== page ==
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Old 10-21-2015, 04:46 PM   #2215 (permalink)
e*clipse
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Quote:
Originally Posted by thingstodo View Post
As for currents - V*I into your controller = V*I out of your controller, so if your input voltage is 100VDC and your output voltage is 7.17VAC (10 VDC peak to peak as an RMS value) then your current is 10X more on the output than on the input. That's one of the beautiful things about low ESR Capacitors as energy sources. Coulomb counting helps - you can't get more out of the capacitor than it can hold .. unless you count the charging current that the capacitor receives as the output voltage drops.

The currents through the diodes .. normal for IGBT on, but should relate to the energy stored by the motor's magnetic field, as it collapses when the IGBT turns off. The amount of time to collapse the field, and how the series resistance is split up in your model would likely have a large effect on the magnitude.

If you have anything in particular you'd like me to check during testing - a diagram helps. I have several uncalibrated 50A 100mV shunts, a clampon meter, 2 channel scope ... a couple of cheap multi-meters .. and I can take video of the measurements.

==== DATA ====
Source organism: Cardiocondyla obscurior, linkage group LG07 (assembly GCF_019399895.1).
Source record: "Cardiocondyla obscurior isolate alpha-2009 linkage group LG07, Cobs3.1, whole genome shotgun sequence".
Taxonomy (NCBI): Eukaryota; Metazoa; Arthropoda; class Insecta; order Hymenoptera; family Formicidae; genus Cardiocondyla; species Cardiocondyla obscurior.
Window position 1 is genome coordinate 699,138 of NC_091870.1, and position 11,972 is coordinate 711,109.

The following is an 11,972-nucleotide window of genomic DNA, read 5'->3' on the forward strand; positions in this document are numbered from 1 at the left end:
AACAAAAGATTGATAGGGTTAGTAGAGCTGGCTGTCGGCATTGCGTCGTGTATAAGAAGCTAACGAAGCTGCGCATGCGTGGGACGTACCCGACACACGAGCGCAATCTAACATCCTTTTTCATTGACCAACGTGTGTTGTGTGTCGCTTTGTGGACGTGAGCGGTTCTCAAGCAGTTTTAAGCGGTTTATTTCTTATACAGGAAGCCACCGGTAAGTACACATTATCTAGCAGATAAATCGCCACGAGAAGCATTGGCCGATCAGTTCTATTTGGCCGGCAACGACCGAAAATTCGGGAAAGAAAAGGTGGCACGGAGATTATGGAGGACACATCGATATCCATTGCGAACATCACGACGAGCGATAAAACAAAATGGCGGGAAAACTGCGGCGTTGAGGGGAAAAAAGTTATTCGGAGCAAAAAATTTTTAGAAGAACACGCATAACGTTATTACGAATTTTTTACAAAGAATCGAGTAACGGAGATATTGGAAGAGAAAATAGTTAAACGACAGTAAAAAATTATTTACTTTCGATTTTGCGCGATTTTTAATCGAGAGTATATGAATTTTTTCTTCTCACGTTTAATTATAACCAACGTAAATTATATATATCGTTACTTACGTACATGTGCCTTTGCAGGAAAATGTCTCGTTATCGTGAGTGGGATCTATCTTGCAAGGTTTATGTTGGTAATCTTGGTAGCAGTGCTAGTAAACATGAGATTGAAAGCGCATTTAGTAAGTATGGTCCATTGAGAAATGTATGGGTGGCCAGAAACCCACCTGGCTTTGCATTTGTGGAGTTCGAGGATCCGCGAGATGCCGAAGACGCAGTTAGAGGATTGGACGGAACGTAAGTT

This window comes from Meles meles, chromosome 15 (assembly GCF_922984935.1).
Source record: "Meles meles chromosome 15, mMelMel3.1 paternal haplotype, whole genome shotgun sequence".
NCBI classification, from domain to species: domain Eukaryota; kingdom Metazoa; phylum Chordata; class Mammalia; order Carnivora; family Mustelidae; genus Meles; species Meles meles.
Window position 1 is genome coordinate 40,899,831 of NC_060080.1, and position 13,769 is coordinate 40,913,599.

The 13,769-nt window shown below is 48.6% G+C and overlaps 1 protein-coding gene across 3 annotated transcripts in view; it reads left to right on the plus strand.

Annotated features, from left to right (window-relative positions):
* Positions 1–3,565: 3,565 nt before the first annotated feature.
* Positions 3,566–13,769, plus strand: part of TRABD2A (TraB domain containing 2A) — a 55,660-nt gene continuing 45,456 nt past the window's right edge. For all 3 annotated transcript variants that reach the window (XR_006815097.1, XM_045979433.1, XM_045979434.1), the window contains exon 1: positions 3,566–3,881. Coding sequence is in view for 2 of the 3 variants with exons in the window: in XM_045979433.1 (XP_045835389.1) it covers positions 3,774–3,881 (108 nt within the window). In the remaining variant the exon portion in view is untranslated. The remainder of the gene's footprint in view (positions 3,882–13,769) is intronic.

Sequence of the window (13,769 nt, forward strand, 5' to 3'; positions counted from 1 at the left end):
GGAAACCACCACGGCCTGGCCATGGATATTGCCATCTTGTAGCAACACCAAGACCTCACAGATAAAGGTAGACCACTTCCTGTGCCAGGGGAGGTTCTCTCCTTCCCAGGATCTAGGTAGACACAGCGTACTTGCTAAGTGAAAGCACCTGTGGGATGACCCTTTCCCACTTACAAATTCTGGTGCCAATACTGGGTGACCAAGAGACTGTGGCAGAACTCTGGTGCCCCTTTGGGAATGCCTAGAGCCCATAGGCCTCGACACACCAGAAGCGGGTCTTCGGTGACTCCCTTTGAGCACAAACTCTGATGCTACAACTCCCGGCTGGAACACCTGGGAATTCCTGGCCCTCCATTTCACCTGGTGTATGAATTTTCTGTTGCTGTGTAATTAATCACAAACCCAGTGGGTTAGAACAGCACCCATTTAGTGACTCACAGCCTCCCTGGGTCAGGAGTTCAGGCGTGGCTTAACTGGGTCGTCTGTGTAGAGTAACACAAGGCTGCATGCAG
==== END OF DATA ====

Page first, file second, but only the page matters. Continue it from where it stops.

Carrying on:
Here is the crux of the problem and my distrust of the model.

Yes - energy in should = energy out. Otherwise, I have a perpetual motion machine! Woo Woo! Ummmm, off to the Unicorn corral with me.....

I think what I'm seeing is a lot of current going around in circles between the motor and the inverter. As you've said, the collapsing magnetic field should severely limit this. Right now, I'm using a simple inductor for a motor winding. Perhaps I should use some form of loaded transformer instead?

Regarding testing - have you done some locked rotor tests, where you measured the current in the motor phases and the battery? ORNL did test like this. Hmmm - I'm going to look - maybe they have some raw data.

Thanks again,
- E*clipse
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